We next looked at the mean open time of RyR2 gating after the addition of Zn2+ under diastolic conditions. Channel gating after the addition of Zn2+ ≤0.2 nm was not significantly different compared with openings from Ca2+-activated control channels (Fig. 2C), suggesting that in the presence of physiological levels of free Zn2+, channels are still regulated by Ca2+. Importantly, elevating the free Zn2+ concentration to 2 nm caused channels to gate to a comparable Po to those activated by systolic levels of Ca2+ (Po values were 0.35 ± 0.08 and 0.26 ± 0.09; n = 3–6), but the mode of gating under these conditions was altered (Fig. 2C). Under these conditions, channels gated in significantly longer-lived open states compared with control. This type of gating is consistent with Zn2+-dependent openings.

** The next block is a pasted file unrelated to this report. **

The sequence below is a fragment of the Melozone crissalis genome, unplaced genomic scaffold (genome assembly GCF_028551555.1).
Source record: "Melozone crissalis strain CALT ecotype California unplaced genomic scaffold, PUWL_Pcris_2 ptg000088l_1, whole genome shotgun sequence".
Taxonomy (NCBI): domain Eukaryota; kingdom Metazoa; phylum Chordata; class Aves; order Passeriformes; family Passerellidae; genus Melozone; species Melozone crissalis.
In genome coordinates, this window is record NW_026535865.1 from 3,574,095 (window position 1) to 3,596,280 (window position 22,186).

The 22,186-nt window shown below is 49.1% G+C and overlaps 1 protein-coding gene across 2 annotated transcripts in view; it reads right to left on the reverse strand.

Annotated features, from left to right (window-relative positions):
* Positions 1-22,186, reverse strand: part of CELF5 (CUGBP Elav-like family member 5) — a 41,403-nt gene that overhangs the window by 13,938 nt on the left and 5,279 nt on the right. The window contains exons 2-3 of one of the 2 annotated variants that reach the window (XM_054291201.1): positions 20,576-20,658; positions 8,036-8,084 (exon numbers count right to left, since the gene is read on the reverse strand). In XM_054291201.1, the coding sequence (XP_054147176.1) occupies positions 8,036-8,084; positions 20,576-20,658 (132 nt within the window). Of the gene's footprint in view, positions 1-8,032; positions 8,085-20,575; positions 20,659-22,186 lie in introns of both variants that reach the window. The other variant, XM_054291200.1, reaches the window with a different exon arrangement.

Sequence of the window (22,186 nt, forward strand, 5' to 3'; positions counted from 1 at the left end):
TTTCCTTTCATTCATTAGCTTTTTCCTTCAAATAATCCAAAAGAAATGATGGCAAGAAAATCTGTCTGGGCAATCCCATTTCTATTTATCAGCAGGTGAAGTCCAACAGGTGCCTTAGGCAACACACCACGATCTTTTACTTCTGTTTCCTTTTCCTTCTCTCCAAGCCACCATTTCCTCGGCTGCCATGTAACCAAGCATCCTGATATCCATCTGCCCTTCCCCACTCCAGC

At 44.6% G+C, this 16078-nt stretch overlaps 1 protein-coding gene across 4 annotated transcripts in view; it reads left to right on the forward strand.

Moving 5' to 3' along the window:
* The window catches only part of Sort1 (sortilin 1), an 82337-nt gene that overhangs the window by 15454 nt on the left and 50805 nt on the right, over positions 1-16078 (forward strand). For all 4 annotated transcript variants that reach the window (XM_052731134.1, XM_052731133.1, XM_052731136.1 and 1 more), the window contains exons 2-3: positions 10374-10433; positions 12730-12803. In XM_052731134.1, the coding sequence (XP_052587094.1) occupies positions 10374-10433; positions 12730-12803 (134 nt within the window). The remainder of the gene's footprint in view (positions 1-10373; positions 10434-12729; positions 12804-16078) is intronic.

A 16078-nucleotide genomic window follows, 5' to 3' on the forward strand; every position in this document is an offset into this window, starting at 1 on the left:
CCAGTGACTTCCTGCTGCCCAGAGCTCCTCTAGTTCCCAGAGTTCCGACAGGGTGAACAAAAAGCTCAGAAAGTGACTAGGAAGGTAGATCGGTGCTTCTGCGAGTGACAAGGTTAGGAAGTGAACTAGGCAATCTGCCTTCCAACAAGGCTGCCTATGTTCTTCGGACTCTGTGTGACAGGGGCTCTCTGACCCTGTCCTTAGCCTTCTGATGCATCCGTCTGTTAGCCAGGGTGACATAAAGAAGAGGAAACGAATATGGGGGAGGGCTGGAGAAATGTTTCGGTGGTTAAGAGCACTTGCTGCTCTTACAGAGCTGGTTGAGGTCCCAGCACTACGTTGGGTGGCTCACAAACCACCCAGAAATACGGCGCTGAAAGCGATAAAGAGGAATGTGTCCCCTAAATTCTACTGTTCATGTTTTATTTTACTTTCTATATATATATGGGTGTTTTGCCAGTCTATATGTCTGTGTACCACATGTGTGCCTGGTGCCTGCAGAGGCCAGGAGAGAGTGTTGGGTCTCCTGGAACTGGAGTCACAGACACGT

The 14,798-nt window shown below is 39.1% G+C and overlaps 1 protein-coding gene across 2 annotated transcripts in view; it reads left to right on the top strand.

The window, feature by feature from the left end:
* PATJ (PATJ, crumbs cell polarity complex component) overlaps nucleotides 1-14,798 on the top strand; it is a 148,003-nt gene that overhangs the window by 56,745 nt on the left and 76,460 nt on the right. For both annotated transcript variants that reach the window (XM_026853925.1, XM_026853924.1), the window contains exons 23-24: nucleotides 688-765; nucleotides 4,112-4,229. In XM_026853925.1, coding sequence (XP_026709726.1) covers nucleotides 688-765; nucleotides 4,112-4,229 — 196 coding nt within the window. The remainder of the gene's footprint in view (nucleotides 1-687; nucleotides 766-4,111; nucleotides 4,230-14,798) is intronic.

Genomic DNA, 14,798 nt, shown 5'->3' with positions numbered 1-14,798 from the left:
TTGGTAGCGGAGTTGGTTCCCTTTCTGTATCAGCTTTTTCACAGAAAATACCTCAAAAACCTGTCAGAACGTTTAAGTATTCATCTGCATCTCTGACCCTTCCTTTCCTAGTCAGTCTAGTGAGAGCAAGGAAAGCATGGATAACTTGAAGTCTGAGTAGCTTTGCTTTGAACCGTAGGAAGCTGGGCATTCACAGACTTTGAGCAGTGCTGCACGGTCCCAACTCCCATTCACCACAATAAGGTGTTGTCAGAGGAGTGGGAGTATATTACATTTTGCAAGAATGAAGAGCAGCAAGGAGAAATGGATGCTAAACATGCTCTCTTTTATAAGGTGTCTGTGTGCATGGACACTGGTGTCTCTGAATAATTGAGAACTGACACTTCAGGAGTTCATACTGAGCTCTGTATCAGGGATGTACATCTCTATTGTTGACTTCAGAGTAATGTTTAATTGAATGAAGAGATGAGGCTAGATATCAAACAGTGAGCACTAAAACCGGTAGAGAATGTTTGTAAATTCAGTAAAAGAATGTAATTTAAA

In experiments where Ca2+ currents were observed, 38% (15/39) of our bilayers displayed openings that were not characteristic of RyR2 gating (Fig. 3A). Using Ca2+ as the permeant ion, construction of a current-voltage relationship revealed that this other SR Ca2+-permeable channel displayed a Ca2+ conductance of 51 ± 1.5 picosiemens (Fig. 3A). This is consistent with the single channel Ca2+ conductance reported previously for the SR ion-channel MG23 (8). In 31% of our bilayers (12/39) where Ca2+ currents were observed, we detected gating from both RyR2 and MG23 (Fig. 3B). In these experiments, reducing the level of Ca2+ to a subactivating concentration (4 nm) by the addition of 1 mm 2,2′-ethylenedioxy)dianiline-N,N,N′,N′-tetraacetic acid (BAPTA) abolished RyR2 openings as expected, but MG23 openings were still apparent. In the presence of activating levels of Ca2+ (5 μm), the addition of 10 mm caffeine, which is a known activator of RyR2 (26), significantly increased RyR2 activity (Fig. 3C). It has been shown previously that MG23 openings are very fast and frequent and that multiple channels often gate together in the bilayer in a coordinated manner (8). We also observed this type of gating when MG23 was incorporated into the bilayer. To assess channel activity, we therefore, used noise analysis. When MG23 was gating in the bilayer, the addition of 10 mm caffeine had no effect on channel activity (Fig. 3D). This reveals that the regulation of MG23 and RyR2 is markedly different.